The ultimate goal is to rebalance the care provided in the community relative to nursing homes, thereby reducing the number of Medicaid members with complex care needs who reside or are admitted to nursing homes.
Site Principal Investigator: Andrew Barnes, Ph.D.
Funding Source: University of Pittsburgh/NIDA
Project Summary: State Medicaid programs play a critical role in financing pharmacologic and non-pharmacologic treatments for opioid use disorder (OUD) as they provide coverage for 4 in 10 individuals with OUD. Efforts to improve access to high-quality OUD treatment in Medicaid have been hampered by inconsistent and incomplete measurement of quality and outcomes. States are currently taking myriad approaches to addressing the opioid crisis by changing the way they regulate providers, pay for care, and cover evidence-based treatments in Medicaid. However, there exists no analytic infrastructure for learning about the impact of state policy experimentation on OUD treatment and outcomes as states have no mechanism for sharing data or measurement tools. To overcome these challenges, we harness a Medicaid Distributed Research Network based on academic-state partnerships in Kentucky, Maryland, Michigan, North Carolina, Ohio, Pennsylvania, Virginia, West Virginia and Wisconsin. These states account for 15 million (20% of) Medicaid enrollees, and the partnerships have access to complete and recent Medicaid data.
The objectives of this application are to provide a comprehensive assessment of OUD treatment quality and outcomes in Medicaid, and to inform policy decisions on coverage and payment for evidence-based OUD treatments in Medicaid. First, we will construct and report on 15 standardized measures of OUD treatment performance in the nine states. Second, we will link Medicaid claims to vital statistics to examine the association between the quality of OUD treatment (e.g., adequate initiation, continuity, follow-up, monitoring, receipt of psychosocial care, screening) and fatal and non-fatal drug overdoses. Third, using quasi-experimental study designs, we will examine associations between Medicaid coverage policies, OUD treatment quality and overdose outcomes.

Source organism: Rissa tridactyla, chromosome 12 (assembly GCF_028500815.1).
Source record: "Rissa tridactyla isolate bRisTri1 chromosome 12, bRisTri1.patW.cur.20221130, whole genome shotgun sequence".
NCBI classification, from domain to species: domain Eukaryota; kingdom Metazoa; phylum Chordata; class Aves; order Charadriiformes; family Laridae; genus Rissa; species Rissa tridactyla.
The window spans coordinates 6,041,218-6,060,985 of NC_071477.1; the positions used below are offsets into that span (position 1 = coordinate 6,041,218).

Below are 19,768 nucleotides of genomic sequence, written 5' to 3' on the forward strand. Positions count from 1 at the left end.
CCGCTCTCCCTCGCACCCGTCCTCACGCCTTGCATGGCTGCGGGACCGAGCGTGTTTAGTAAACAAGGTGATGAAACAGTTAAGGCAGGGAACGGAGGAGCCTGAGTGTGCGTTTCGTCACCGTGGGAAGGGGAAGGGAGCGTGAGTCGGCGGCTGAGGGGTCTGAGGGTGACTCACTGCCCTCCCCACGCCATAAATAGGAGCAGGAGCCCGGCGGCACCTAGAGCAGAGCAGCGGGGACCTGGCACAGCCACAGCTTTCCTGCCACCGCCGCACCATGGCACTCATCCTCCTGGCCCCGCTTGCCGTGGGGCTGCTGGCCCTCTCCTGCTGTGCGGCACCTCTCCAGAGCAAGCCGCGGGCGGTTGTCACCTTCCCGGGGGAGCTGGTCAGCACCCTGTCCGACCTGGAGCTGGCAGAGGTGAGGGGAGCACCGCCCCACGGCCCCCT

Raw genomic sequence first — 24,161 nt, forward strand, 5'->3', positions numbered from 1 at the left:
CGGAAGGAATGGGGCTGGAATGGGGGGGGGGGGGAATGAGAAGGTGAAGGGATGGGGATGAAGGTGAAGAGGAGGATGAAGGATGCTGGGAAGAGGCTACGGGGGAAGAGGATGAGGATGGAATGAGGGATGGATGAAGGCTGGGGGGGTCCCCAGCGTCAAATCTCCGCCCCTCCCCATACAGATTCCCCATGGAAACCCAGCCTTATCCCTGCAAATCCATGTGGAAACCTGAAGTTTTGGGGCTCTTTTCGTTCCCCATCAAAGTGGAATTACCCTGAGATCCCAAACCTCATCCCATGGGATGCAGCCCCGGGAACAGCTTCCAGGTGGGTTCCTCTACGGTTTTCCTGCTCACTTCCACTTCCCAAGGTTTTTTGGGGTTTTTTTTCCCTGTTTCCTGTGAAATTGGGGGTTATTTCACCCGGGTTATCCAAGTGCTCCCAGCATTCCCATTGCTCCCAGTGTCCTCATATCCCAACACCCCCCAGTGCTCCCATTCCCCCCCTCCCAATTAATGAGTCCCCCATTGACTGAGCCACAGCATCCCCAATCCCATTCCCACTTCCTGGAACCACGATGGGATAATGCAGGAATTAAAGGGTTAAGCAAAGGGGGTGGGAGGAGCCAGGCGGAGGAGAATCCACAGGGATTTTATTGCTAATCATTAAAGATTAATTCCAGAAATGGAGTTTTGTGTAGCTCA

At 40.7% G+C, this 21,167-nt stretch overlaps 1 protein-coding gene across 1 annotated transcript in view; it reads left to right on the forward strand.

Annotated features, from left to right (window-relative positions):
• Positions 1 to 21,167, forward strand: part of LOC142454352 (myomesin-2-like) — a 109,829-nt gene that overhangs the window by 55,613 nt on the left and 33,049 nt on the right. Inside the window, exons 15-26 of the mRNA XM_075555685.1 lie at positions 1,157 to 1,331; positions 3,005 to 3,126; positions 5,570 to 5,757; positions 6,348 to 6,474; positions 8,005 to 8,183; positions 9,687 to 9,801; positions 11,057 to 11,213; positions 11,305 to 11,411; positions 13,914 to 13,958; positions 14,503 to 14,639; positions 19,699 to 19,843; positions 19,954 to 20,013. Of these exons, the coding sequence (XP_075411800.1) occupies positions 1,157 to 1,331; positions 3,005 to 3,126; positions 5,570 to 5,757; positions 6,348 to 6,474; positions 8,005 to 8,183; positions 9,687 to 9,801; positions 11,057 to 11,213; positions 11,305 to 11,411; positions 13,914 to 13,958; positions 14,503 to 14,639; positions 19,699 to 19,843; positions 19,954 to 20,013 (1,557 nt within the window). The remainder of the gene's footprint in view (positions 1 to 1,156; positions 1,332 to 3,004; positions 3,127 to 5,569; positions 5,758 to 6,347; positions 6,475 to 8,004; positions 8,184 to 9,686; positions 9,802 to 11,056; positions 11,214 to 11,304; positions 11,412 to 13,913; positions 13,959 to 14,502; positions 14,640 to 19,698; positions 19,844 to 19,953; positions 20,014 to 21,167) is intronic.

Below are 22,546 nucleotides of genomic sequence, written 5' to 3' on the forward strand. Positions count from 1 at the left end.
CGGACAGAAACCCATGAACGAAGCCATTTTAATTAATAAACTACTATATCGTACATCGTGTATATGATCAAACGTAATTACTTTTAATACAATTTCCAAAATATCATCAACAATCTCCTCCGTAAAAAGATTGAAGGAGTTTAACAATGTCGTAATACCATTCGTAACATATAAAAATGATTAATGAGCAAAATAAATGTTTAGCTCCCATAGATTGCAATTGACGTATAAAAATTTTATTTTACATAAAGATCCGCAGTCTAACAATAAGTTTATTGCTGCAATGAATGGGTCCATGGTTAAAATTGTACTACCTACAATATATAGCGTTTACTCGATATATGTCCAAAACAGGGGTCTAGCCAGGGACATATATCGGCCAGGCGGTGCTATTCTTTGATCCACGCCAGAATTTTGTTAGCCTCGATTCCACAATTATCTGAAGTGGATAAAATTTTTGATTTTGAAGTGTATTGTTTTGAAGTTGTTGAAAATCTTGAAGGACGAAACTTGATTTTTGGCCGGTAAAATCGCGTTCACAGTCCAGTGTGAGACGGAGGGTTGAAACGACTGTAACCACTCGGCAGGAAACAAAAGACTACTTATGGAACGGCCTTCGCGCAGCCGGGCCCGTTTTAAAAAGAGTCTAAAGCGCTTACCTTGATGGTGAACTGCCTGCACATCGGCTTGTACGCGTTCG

We focus on policy changes implemented recently to expand Medicaid coverage of and reduce barriers to pharmacologic treatment for OUD and to expand payment for residential treatment. Our network is uniquely positioned to disseminate our findings to state policy makers who can act on them. Our network is scalable. We will employ a robust dissemination strategy to distribute the analytic tools we develop to other states. Finally, our network is portable and can be harnessed to address not only the opioid crisis but future drug epidemics facing the US.
Principal Investigator: Peter J. Cunningham, Ph.D.
Funding Source: Virginia Department of Medical Assistance Services (DMAS)
Project Summary: The goal of the Addiction Recovery Treatment Service (ARTS) evaluation is to quantitatively and qualitatively assess the impacts of the new ARTS program.
Post-ARTS substance use disorders: The major goal of claims data analysis is to assess changes in SUD treatment access, utilization and costs at six months after implementation of the ARTS benefit.
Project 3 Director: Andrew Barnes, Ph.D.
Funding Source: National Institutes of Health, National Institute of Drug Abuse
Project Summary: The VCU Center for the Study of Tobacco Products (CSTP) has developed a model for evaluating novel tobacco products using, as an example, electronic cigarettes (ECIGs) that heat a liquid that often contains nicotine, forming an aerosol that users inhale. The CSTP draws from several domains to assess how a potential FDA ECIG regulation might change product toxicity (Project 1) user behavior (Project 2) and addiction/abuse liability (Project 3). Also, the model will demonstrate the extent to which predictions about potential regulatory effects describe actual population-level outcomes (Project 4).
Project 3’s specific aims use standard abuse liability assessments to examine, in independent lab studies each involving exclusive ECIG users and dual ECIG and tobacco cigarette users, the extent to which responding to a battery of behavioral economic tasks is influenced by three potential regulatory actions: